Maxwell stood at the center of the cemetery listening to the soft strands of jazz music. He had come to the cemetery to spend time with the memories of his late family. It had been a long, rough year for his family. The Barkley family had added twelve people to those resting in the cemetery in the last year. The music brought him a token of comfort as he stood there. He turned to the left and walked along the stone path toward the back of the cemetery. The music grew louder as he walked. He saw a group of people standing around a fresh grave.
He moved to the outside edge of the path, keeping as much room between him and the funeral. The man standing at the edge of the group stepped off and moved toward him. He nodded. Maxwell returned the nod. “My condolences,” Maxwell said.
“And mine to you. It’s never a place you want to meet someone,” the man said, keeping his voice light. Maxwell kept walking, turning at the next corner in the path. He was now in the section where his family had been buried.
The stone of his grandparents sat as a silent vigil behind the rows of newer stones. For the first time since all the death began, he realized he was the last. The Barkley family had been taken one by one from life into death and into the cold ground of the cemetery. Maxwell moved forward, walking between the graves of his parents up the large stone of his grandparents. He placed his hand on the stone, hoping to find some level of understanding of what had been happening in his life.
Only silence greeted him in response. He stood there for a long time searching his mind and heart for the answers he knew weren’t there. At last, he lifted his hand and turned to walk away. As his eyes touched his sister’s headstone, his feet refused to take another step. Maybe the answers were here after all.
He thought back to one of the last conversations the two of them shared. They had been talking about how so many people in the family were passing away. That none of it made sense, as even those who had been healthy all their lives didn’t seem to be spared. Then she had laughing said, “With all the times dad claimed you weren’t his, maybe whatever is happening will skip you.”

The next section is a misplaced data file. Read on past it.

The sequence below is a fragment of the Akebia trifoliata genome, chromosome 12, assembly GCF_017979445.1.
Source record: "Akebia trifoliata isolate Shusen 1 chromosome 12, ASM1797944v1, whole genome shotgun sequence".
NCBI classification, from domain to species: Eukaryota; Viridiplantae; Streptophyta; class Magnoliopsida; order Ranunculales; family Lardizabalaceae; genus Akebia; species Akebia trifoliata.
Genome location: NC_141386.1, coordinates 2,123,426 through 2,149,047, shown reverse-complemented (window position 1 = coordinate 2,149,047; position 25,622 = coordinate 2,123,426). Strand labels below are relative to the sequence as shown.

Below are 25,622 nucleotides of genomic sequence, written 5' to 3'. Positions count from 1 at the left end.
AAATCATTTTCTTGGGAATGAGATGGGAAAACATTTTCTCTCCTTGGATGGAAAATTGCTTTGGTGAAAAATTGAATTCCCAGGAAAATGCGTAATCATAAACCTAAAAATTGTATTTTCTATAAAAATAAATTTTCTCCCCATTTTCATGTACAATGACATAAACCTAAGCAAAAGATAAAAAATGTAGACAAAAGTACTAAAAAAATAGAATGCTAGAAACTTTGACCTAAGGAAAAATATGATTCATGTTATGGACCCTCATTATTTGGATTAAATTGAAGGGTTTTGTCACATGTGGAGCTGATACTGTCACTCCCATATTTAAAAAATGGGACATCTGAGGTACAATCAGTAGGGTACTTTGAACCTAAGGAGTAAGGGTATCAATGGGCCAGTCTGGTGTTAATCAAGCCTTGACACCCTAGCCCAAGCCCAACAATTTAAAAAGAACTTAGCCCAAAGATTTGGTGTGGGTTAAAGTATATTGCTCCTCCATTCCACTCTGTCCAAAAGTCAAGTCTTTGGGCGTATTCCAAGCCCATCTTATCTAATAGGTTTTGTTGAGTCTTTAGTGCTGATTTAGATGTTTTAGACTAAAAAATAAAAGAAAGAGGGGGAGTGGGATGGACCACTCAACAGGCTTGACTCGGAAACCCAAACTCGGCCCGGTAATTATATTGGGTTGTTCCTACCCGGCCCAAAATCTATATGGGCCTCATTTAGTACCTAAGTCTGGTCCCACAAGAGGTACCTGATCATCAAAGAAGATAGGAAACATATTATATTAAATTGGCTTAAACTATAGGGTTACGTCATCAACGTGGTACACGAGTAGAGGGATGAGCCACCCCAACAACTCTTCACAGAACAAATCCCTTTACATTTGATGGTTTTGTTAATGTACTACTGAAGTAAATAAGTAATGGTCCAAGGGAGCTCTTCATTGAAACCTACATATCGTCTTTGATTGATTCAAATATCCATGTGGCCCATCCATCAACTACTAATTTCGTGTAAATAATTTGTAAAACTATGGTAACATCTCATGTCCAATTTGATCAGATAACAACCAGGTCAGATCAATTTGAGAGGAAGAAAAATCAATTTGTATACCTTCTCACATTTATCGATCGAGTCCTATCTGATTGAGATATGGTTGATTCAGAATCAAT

Now, standing over her grave, he had the sickening feeling she might have been right. She had been the last holdout to whatever it was and he had buried her almost two months ago now. He touched her headstone and felt tears fall from his eyes. “So much loss. How am I going to keep everything going with all of you gone?” He asked the now quiet cemetery. Realizing only in that moment the music had stopped. He glanced toward where the gathering had been. The area was now empty, and it looked odd. With a shake of his head, he moved closer to where they had been putting someone to rest. There was no sign anyone had been there that day. Even the monument they had been standing around looked undisturbed.
He shook his head and turned back to his family plots. As he did, a hand settled on his shoulder. “The graveyard knows your secrets,” a gruff voice said.
Maxwell stopped moving. “What are you talking about?” He asked, without turning around. He didn’t know the voice, and he wasn’t ready to join his family.
“I said the cemetery knows your secrets. Be careful what you say while you are here,” the voice said, before letting go. “Never look into the strange things you see while here.”
Maxwell heard footsteps walking away and turned to glance over his shoulder. There was no one behind him. He shook his head to clear it. Feeling strange, he walked across the cemetery and out the main gate. There was no way he wanted to spend more time there tonight.
He got within sight of the gate without incident. However, turning the last corner of the path, a sound caught his attention. Something metal was grinding against stone. Spinning, he scanned the area. Nothing moved. “Nope, I will not tolerate being haunted,” he said, resuming his travel to the gate. Stepping through the gate, he felt something tug at the back of his shirt. The tug stopped his forward momentum. He stopped, turned around, and stared back into the cemetery.
Against the gate’s threshold stood a woman. “He told you we know your secrets. You can’t leave without paying the price for your actions,” she said.
He swallowed. “What actions? What have I done that matters to any of you?” He asked.
There was nothing in the smile that touched her lips, even close to kindness. It was pure evil. “You will pay for the sins of your family. The sins of that man,” she said, stepping forward until she reached out again. This time, her hand stopped just short of him at the threshold.
“I think not. At least not as long as you can’t come out of there,” Maxwell said, stepped farther back away from the gate. He sighed, walking away. It would be a long time before he tried to step back within the walls of that cemetery.